A Kremlin-friendly political scientist Dmitry Orlov recently argued that “Russia had cured herself from the protest virus.” Had Orlov taken part in a literary competition, he could have won a prize in the category of wishful thinking.
The “protest virus” isn’t going anywhere; it has already become part of Russia’s social DNA. It’s the symptoms of the “infection” that are evolving: from the acute form of street protests to the chronic expression of public discontent in local elections and social media. Besides, it is spreading, moving from Moscow to the regions. There is little doubt that the episodes of the “protest fervor” that took place in Tolyatti, Yaroslavl and Astrakhan will be regularly reproduced all across the country.
So far, the regime has shown certain clumsiness in adjusting to the new reality. The first reaction was a sincere surprise at the very existence of the protest movement; that rapidly morphed into attempts to denigrate and insult the protesters. Then the authorities decided to “match” the protest actions with a showcase of massive public support of their own. Finally, having realized that a stronger medicine was needed, the Kremlin decided to re-adjust the tools it utilized in the past to control the political process. A new law on political party registration has been hastily adopted; a law on direct election of regional governors is next.
At the moment, the regime’s biggest headache is the situation in Astrakhan, where the “spravoross” Oleg Shein went on hunger strike after refusing to accept the results of the mayoral election, which he allegedly lost. Used to deal with people predominantly occupied with their material well-being, the Kremlin appears to be completely at loss over what to do with a fellow seemingly ready to become a modern day Jesus Christ. It might have already dawned upon the Kremlin that should something bad happen to Shein, this is likely to coincide with, or to be perilously close to, the date of Putin’s inauguration.
The Shein controversy suggests that Russia lacks mechanisms of crisis management in the public sphere. The country’s all-powerful executive treats any concession to the citizens as a sign of weakness. The representative organs – the Duma and the regional parliaments – are representative in the name only, with the perennial falsification of election results at all levels only exacerbating the situation. The judicial system, while making progress in resolving disputes between private parties, becomes utterly impotent when it comes to protecting legal rights of the citizens – or even politicians like Shein — against the powers-that-be. Even the Church that in many countries regularly assumes crisis management functions is considered by many Russians as yet another branch of government.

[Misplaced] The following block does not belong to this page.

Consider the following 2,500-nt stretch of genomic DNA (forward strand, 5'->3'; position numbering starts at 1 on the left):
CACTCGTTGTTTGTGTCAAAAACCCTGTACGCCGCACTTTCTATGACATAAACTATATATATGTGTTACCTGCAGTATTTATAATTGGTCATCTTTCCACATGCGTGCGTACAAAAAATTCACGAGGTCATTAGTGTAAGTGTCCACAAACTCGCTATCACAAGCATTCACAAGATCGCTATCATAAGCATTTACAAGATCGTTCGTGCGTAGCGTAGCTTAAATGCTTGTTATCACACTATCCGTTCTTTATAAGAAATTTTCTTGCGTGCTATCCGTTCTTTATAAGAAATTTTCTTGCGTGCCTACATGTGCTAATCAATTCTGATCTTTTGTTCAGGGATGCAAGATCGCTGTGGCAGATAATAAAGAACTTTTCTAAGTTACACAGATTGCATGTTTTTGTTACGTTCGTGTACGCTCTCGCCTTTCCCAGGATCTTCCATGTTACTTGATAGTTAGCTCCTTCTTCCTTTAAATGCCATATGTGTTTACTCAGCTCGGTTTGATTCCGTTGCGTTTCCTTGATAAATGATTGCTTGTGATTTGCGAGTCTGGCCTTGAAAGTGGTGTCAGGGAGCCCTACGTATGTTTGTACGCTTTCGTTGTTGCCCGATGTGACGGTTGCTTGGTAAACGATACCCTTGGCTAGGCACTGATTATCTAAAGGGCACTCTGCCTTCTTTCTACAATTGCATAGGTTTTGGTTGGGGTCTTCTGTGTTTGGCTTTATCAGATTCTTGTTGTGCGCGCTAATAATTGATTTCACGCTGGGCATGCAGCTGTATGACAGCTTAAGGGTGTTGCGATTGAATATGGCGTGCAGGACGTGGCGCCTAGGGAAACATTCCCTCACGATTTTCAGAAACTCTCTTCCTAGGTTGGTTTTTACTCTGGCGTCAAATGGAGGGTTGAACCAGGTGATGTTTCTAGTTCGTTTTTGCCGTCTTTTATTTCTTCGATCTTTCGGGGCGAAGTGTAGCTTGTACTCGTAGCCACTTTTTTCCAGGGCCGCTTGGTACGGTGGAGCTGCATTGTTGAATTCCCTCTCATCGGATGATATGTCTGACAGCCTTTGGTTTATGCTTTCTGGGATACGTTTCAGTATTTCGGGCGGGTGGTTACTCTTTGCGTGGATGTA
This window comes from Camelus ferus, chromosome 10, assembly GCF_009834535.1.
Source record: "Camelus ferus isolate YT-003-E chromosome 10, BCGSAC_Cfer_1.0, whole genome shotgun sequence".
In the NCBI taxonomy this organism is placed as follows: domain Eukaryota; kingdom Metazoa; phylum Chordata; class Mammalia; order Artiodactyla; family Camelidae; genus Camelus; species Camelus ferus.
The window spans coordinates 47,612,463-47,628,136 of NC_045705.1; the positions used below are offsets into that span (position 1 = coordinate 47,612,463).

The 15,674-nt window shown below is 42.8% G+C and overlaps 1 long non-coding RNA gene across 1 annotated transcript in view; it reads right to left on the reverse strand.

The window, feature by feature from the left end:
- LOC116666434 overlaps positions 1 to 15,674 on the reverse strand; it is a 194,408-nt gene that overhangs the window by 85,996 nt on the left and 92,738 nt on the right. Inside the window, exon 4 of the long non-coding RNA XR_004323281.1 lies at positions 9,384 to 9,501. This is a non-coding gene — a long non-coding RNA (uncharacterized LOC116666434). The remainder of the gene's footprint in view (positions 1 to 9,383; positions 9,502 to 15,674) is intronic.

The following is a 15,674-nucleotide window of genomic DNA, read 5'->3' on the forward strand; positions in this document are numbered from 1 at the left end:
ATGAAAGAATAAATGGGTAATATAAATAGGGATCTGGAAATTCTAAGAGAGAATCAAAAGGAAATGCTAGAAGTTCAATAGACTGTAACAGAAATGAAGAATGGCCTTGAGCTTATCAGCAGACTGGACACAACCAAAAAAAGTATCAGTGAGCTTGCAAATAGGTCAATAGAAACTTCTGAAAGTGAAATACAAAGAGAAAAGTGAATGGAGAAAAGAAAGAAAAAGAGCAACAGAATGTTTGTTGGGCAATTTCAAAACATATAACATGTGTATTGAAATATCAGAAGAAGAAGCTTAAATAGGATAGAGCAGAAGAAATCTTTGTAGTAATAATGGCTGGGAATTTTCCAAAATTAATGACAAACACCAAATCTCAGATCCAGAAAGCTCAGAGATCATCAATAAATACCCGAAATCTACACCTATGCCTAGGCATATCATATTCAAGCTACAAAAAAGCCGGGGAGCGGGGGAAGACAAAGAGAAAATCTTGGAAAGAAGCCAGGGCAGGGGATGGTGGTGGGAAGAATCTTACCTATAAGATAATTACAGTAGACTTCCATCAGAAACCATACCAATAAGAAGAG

A Crisis Management Agency of sorts – that Russia seems to sorely need — could be formed based on the Public Chamber, a bizarre institution whose raison-d’être was unclear at the time of its creation in 2005 and has remained such ever since. Many Russians are unlikely to even know that the Public Chamber exists, and the majority of those who do would have trouble to explain what the Public Chamber’s role is. On the other hand, due to its low profile, the Public Chamber doesn’t carry the negative baggage associated with other state institutions.
The core of the agency could be formed by members of the Public Chamber, with a number of affiliated members – chosen, perhaps, by a popular on-line vote — added to it. Additional individuals could be incorporated ad hoc if requested by interested parties. The rules of the engagement would have to be established, but it seems obvious that should two parties ask the agency to intervene, they must promise to accept the agency’s recommendations.
Of course, no single solution is available to solve multiple problems facing the country. But the worst the Kremlin can do is to listen to political virologists claiming that the problems don’t ever exist.